Cryptocurrency gets its name from “cryptography,” which quantum computers could crack, threatening not just crypto but the entire internet.
With the rise of quantum computers, one of the biggest concerns in the blockchain is their alleged ability to break cryptographic encryption algorithms, allowing them to rip apart the security that blockchains were designed to provide. Much of the internet is built on cryptographic algorithms that even the world’s fastest supercomputers cannot break (fast), but a sufficiently powerful quantum computer could crack all of it in moments. Because quantum computers could one day crack the cryptography that provides protection to crypto wallets, they are viewed as a looming existential threat.
Cryptocurrency gets its name from cryptography, a field of mathematics dedicated to encrypting and decrypting messages. Thanks to cryptography, e-commerce websites, social media, banking apps and pretty much any exchange of sensitive data can exist without the threat of hackers intercepting the data. Bitcoin was the first blockchain in existence, a computer network that uses cryptography and cryptocurrency mining to store data on a public ledger that cannot be censored or modified. Blockchains, especially Bitcoin, use the SHA-256 hashing algorithm to produce unique, fixed-length ‘fingerprints’ for each data block that ties it to all previous data blocks in the chain. This algorithm is impossible for digital computers to reverse and is why crypto mining is so energy intensive.
As CoinTelegraph discusses, quantum computers could (theoretically) break through the SHA-256 hashing algorithm that Bitcoin and many other blockchains rely on for producing blocks and signing transactions. If this happened, then a quantum computer could forge transaction signatures, recover private keys from public keys, change data in the blockchain’s history, outpace all the miners/validators in the network and completely hijack the blockchain. Since the Decentralized Finance (DeFi) sector holds many billions of dollars in value (as of 2022), there is a tremendous economic gain for anyone who can crack the blockchain’s cryptography.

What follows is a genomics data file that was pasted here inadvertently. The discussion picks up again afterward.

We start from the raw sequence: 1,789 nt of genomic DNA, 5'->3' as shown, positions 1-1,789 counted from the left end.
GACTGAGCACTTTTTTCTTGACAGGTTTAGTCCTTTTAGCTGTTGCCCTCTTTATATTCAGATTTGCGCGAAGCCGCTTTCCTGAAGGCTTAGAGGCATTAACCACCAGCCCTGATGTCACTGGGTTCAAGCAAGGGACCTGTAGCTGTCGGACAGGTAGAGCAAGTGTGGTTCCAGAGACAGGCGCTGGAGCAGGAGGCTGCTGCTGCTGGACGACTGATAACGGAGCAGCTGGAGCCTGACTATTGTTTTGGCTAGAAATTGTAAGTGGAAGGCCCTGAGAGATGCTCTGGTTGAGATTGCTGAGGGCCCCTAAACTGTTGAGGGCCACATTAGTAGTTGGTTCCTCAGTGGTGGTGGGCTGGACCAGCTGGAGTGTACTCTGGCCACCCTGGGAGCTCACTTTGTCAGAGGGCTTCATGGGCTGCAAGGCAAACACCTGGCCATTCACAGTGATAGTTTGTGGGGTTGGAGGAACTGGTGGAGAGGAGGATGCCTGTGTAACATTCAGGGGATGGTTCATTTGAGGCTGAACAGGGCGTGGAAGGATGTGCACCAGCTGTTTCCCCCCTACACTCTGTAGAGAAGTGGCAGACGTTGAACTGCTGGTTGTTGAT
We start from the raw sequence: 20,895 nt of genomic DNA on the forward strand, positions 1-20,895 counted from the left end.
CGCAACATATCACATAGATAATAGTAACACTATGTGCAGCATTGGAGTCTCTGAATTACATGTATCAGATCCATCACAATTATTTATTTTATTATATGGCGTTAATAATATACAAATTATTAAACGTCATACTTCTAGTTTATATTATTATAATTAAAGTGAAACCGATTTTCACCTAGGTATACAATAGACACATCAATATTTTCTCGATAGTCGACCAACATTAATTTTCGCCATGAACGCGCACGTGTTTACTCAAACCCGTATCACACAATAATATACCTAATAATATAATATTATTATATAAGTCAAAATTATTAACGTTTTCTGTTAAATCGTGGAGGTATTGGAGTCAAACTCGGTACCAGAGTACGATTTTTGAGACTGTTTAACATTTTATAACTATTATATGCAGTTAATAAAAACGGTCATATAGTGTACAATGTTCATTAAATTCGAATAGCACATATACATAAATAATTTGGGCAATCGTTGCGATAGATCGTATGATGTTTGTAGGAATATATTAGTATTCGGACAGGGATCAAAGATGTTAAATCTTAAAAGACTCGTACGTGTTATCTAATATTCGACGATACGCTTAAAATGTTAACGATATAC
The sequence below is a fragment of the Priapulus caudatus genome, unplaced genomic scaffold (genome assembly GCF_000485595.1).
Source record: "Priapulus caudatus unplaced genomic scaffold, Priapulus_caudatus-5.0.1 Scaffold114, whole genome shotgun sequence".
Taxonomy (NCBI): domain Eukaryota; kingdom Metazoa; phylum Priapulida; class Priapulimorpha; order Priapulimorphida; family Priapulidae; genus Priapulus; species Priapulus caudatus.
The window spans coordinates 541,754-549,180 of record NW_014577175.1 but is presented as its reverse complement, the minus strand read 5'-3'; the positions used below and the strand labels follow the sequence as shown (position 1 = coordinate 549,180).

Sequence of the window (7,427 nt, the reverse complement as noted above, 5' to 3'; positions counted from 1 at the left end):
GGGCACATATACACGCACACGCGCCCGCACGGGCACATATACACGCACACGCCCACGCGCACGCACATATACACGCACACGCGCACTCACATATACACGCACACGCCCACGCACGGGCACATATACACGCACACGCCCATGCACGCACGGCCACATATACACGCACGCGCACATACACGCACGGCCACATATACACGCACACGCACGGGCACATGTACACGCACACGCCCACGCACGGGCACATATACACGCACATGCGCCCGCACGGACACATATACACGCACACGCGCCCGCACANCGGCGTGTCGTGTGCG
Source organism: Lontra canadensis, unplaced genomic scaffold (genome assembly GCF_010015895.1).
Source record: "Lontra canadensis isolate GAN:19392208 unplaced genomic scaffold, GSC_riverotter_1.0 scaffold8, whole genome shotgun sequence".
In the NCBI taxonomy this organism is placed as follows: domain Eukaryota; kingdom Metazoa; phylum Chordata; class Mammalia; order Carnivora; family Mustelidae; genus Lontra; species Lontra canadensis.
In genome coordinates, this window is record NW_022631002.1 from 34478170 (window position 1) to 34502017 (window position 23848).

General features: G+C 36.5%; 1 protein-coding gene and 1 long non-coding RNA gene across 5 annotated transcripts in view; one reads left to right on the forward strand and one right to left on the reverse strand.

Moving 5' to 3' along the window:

While A Likely Threat, There Is Time To Prepare
This is not a good thing for blockchain technology. While some blockchains were designed to be ‘quantum resistant’ and will survive the rise of quantum computing in their current form, other blockchains like Bitcoin and Ethereum are not equipped to deal with an attack from a quantum computer. Furthermore, this attack would destroy the security of Ethereum’s decentralized applications (dApps) as well as every internet application that relies on AES and SHA-256 encryption, which most of the internet is built on.
Fortunately, a quantum computer would need millions of ‘qubits’ to break modern cryptography, but currently, they have less than 100 qubits. So while quantum computers can do amazing things like simulating the physics inside a black hole, they cannot yet reverse a cryptographic hashing algorithm and won’t be able to for some time. Also, blockchains can be upgraded as long as all the miners/validators running the network agree to implement the upgrade. While blockchain upgrades are extremely rare due to disagreements from independent miners/validators, quantum resistance will be a matter of life or death for blockchain technology. There is no rational excuse for any miner/validator to refuse a quantum resistance upgrade when the threat of a quantum attack becomes plausible.
While quantum computers threaten blockchains, this threat won’t become a reality for at least a few decades (barring major technological breakthroughs). Bitcoin’s creator(s), Satoshi Nakamoto, did not anticipate the rise of quantum computing, but they did provide Bitcoin with the ability to be upgraded. There is still time for mathematicians to discover better forms of quantum-resistant cryptography and for blockchain miners/validators to implement it.